Prelude and Fugue



At Geneva, where no two delegations shared the same angle of vision, each experienced a different Conference. For all of them, however, there were three distinct preoccupations: the formal proceedings; the wheeling and dealing behind the scenes; the protection of one’s back. If these assumed particular intensity for Eden, it was because he was more widely involved. He entered the arena not just as the leader of a delegation, but as the representative of a Great Power and as one of the two chairmen. When he talked to Molotov or Chou en Lai, he had to bear in mind the views of those delegates who could not, or who would not, follow his example; his conversations with Bidault or Bedell Smith were constrained by the sense of a commitment to negotiated settlement they did not entirely share. And, if other delegates might sometimes envy his popularity, his back was exposed to more various arrows: from his allies, from the Old Commonwealth and from the New, from his rivals in the Conservative Party and his opponents in the Labour Party, from all the newspapers to which he was so sensitive, even from the subdued, the deferential, the barely implied criticism of his own subordinates.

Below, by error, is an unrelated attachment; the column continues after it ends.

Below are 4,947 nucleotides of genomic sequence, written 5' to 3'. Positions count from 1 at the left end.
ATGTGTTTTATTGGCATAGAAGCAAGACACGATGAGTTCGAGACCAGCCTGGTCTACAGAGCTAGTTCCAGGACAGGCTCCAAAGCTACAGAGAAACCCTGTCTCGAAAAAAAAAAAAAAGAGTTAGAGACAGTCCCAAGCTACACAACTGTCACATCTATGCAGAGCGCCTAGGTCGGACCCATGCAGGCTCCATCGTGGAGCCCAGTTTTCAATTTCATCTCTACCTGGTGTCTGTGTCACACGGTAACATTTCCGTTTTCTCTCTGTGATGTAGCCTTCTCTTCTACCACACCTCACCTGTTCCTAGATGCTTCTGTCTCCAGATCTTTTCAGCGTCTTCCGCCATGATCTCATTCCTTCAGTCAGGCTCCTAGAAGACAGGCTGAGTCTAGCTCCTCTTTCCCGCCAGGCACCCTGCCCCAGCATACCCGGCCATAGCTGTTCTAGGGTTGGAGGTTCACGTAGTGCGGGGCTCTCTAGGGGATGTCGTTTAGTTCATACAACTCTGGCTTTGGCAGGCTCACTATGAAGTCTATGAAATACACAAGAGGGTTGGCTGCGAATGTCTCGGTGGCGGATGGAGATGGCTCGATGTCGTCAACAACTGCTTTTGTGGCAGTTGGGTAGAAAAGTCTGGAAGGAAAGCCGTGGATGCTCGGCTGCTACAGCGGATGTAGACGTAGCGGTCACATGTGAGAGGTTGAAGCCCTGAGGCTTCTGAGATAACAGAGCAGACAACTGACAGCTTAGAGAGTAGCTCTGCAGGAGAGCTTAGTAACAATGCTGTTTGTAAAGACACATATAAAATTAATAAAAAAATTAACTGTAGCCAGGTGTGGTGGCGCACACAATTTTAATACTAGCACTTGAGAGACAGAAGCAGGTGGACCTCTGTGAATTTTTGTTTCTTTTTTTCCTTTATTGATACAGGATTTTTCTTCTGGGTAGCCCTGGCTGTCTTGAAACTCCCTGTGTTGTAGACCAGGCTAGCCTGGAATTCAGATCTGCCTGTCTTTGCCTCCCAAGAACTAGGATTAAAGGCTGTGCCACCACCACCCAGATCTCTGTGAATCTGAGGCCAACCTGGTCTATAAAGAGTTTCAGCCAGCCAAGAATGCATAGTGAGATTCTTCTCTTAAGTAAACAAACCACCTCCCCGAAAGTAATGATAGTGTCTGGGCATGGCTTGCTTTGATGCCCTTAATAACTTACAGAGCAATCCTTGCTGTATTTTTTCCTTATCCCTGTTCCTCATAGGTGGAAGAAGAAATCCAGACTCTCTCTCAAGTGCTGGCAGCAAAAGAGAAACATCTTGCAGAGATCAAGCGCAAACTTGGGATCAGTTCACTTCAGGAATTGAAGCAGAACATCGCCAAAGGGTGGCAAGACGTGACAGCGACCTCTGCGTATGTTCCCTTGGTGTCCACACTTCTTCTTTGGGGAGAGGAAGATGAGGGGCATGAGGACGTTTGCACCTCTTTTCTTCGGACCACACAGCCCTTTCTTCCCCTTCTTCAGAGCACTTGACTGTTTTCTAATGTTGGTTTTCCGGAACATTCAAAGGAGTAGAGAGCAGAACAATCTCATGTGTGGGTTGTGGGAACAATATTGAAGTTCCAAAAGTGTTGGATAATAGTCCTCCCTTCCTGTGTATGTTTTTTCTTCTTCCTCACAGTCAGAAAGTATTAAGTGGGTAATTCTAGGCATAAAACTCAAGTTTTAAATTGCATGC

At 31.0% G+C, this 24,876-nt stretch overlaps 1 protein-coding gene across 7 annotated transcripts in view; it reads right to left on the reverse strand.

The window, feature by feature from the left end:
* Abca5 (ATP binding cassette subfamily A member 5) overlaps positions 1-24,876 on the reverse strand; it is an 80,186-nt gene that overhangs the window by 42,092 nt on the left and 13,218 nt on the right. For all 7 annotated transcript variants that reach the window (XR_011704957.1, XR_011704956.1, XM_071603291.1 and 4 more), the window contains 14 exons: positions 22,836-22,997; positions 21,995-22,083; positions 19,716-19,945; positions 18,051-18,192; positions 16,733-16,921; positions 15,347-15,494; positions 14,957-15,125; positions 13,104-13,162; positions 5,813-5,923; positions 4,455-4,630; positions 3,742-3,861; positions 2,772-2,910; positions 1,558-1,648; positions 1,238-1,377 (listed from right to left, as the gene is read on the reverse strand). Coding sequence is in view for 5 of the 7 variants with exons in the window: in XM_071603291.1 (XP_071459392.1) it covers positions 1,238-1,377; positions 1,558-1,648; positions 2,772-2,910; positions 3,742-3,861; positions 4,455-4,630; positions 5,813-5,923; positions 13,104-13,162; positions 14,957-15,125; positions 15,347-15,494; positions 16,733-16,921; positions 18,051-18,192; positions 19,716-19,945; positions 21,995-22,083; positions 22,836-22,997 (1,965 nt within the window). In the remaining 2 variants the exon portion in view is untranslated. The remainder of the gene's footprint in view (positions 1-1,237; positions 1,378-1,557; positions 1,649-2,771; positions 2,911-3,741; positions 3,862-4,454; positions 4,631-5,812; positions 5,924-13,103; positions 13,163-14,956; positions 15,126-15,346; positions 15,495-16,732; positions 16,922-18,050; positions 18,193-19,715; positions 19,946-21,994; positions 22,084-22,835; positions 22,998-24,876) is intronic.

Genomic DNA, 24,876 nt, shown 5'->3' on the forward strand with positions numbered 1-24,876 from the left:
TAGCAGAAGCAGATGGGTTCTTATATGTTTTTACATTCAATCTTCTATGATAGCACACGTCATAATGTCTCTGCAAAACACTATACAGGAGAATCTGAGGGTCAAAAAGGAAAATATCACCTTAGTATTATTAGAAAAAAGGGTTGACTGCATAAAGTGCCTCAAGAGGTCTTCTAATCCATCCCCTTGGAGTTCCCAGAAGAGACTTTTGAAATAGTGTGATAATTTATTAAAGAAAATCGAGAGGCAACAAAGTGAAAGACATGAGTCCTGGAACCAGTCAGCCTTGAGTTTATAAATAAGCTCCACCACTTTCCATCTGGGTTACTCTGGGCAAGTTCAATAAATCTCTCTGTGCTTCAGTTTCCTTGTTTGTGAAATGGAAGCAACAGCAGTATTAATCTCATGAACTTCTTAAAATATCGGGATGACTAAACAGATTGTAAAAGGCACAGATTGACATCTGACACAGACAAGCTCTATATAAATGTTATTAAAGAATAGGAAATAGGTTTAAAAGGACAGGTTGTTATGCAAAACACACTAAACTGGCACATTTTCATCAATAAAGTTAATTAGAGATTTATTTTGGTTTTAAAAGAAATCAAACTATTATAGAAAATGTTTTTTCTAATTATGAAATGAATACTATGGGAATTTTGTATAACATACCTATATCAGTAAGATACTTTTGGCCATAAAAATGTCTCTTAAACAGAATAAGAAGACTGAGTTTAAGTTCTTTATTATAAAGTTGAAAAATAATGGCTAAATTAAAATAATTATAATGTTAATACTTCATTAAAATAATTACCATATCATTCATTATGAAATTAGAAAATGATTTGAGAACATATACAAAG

Plenary Session French Version Conservative Party Negotiate Settlement Commonwealth Country 
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© Sir James Cable 2000

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